The book is filled with abstract theory little of which makes sense to an ODE introductory student. The examples given in the book are rarely similar to the ones found in the problem set. I am currently taking ODE and I feel like I spend more time learning from the internet than from the book. The author takes the simplest topic and makes it sound like neuroscience. If you can avoid buying this book, then do so at all costs. If not, just get the old version for a low price( for the problem sets) and try learning the material from youtube and google.
Comment 14 people found this helpful. Was this review helpful to you? Yes No Sending feedback...
Thank you for your feedback.
Sorry, we failed to record your vote. Please try again
Report abuse
Format: Hardcover
This is a review of chapters 2, 3, and 6, which form a typical one-quarter first course in ODE's. Having taught from this book, I'm not a fan. My complaints:

1. The large-scale organization of ideas is not clear to the reader. A major cause is that it's written in a "discussion" format, where key definitions and ideas are embedded in walls of text. In an elementary book like this, there's only a few "ideas" per section, but in this book those ideas are not clear and are not easily found. In particular they're almost never in the first few paragraphs of a section.

For example, in the reduction of order section, the only real idea is "let's try the change of variables y=u y_1; awesome!--it works in certain cases like repeated roots and generally amplifies up from one solution to more!". This high-level organization is not at all clear from the text. The rather bizarre reduction of order explanation instead begins in the last page of the section and carries out the computations entirely abstractly before cutting off just before the final step (which produces an admittedly horrific formula, but if you did all the abstract lead-up work, why stop before you're done?). It ends by doing a concrete example, but in all this discussion it never makes the reduction of order algorithm concrete or summarizes the actual method. You won't find a definition of "reduction of order" in this text. In general it could take a hint from Wikipedia's organization and success.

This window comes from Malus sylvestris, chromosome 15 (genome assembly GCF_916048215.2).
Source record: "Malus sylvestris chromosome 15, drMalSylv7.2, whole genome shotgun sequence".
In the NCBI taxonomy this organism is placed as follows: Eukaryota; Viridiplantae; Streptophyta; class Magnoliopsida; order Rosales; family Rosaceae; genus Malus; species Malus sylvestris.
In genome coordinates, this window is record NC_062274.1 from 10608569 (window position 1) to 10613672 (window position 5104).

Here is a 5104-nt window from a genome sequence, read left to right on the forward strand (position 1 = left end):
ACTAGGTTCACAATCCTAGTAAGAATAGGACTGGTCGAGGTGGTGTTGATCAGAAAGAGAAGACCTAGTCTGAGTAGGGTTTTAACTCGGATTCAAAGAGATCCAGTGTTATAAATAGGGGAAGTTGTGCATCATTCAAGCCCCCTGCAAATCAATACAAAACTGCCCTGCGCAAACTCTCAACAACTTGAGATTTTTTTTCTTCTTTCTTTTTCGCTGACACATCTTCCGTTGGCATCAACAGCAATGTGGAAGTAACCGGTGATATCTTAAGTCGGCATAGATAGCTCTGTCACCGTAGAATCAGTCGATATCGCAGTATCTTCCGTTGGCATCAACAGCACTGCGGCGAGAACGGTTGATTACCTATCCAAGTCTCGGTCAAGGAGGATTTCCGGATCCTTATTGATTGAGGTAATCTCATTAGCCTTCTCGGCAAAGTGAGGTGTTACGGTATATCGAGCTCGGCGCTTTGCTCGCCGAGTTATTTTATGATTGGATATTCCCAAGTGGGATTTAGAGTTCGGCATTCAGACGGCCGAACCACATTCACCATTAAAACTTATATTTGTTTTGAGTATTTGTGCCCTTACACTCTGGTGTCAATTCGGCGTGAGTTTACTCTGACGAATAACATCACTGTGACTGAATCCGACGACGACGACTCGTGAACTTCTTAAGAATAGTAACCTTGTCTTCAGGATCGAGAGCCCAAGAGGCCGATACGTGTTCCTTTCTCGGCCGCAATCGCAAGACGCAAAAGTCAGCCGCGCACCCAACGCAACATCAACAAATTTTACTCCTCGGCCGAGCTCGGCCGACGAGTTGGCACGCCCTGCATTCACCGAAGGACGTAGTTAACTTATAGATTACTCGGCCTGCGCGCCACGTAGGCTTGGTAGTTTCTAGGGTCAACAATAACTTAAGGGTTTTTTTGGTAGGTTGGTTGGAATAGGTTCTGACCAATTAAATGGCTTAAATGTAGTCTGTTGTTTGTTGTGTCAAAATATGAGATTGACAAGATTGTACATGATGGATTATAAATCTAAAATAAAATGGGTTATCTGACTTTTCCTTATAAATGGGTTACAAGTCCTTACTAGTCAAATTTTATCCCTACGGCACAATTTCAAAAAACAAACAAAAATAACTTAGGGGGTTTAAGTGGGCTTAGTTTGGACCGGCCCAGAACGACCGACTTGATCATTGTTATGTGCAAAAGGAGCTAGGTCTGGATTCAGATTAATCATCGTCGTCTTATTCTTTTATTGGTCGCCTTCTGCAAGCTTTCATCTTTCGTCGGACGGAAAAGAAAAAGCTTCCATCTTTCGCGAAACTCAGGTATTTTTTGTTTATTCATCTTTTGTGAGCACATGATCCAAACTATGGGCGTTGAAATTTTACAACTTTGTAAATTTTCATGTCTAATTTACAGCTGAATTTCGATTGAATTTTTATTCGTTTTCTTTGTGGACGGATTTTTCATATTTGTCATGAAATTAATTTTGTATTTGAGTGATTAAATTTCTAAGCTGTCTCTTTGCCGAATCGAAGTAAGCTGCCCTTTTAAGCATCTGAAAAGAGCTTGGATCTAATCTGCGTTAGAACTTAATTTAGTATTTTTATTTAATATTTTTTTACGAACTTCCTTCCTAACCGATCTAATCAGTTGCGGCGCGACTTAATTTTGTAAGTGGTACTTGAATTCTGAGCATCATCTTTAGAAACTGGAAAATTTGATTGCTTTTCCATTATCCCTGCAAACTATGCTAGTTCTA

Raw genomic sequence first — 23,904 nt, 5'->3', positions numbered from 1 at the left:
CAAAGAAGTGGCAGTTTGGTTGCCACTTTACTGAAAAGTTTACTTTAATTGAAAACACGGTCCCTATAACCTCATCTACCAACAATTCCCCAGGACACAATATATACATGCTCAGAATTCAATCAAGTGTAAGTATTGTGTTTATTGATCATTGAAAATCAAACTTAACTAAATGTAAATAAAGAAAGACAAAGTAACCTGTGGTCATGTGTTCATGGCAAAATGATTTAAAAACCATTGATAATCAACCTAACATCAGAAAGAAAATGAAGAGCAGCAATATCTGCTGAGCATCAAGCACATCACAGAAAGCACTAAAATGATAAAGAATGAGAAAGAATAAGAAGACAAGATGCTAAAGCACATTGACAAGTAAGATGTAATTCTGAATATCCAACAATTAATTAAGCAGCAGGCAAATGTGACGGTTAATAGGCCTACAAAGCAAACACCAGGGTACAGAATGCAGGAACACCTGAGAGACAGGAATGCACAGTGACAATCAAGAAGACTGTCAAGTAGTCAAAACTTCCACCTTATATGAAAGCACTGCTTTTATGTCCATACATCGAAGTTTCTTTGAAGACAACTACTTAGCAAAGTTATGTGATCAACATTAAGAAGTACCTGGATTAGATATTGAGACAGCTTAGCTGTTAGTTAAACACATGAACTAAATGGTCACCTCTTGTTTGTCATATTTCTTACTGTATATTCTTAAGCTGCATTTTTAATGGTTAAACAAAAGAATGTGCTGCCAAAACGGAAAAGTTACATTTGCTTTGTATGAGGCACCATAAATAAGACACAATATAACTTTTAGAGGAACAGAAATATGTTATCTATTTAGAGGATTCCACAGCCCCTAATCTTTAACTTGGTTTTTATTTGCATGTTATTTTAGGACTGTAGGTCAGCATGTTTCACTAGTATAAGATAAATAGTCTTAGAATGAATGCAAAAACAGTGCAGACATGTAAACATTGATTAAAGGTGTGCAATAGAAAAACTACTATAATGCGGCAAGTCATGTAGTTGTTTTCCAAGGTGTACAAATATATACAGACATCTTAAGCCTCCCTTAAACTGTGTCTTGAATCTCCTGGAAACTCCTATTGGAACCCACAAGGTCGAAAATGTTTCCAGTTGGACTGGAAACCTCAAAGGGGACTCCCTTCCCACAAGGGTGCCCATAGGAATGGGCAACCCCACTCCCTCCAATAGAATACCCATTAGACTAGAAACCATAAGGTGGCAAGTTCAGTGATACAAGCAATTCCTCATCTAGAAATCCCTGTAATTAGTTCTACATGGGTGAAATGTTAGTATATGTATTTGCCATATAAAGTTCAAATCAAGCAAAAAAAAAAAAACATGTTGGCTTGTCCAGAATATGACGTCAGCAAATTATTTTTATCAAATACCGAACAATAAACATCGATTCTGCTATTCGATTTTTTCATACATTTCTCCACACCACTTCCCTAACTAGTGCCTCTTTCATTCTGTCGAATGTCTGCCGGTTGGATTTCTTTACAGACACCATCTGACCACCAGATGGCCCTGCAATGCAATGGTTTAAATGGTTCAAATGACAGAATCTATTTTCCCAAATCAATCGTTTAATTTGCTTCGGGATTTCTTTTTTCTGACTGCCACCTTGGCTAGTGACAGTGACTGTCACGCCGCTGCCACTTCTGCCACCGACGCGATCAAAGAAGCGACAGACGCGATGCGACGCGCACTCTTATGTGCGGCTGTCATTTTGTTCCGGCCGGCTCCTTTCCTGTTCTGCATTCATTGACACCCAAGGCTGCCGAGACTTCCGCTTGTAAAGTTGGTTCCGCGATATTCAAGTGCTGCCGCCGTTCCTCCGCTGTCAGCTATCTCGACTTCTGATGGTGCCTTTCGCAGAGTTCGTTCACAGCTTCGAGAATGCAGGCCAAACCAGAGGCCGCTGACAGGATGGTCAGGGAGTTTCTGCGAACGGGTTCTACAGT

2. It's boring and often long-winded. It needs a viscous editor to make the prose crisp and cut maybe a quarter of the text.

One random example: "Theorem 3.2.
Read more ›
Comment 3 people found this helpful. Was this review helpful to you? Yes No Sending feedback...
Thank you for your feedback.
Sorry, we failed to record your vote. Please try again
Report abuse
By JBitt on January 23, 2013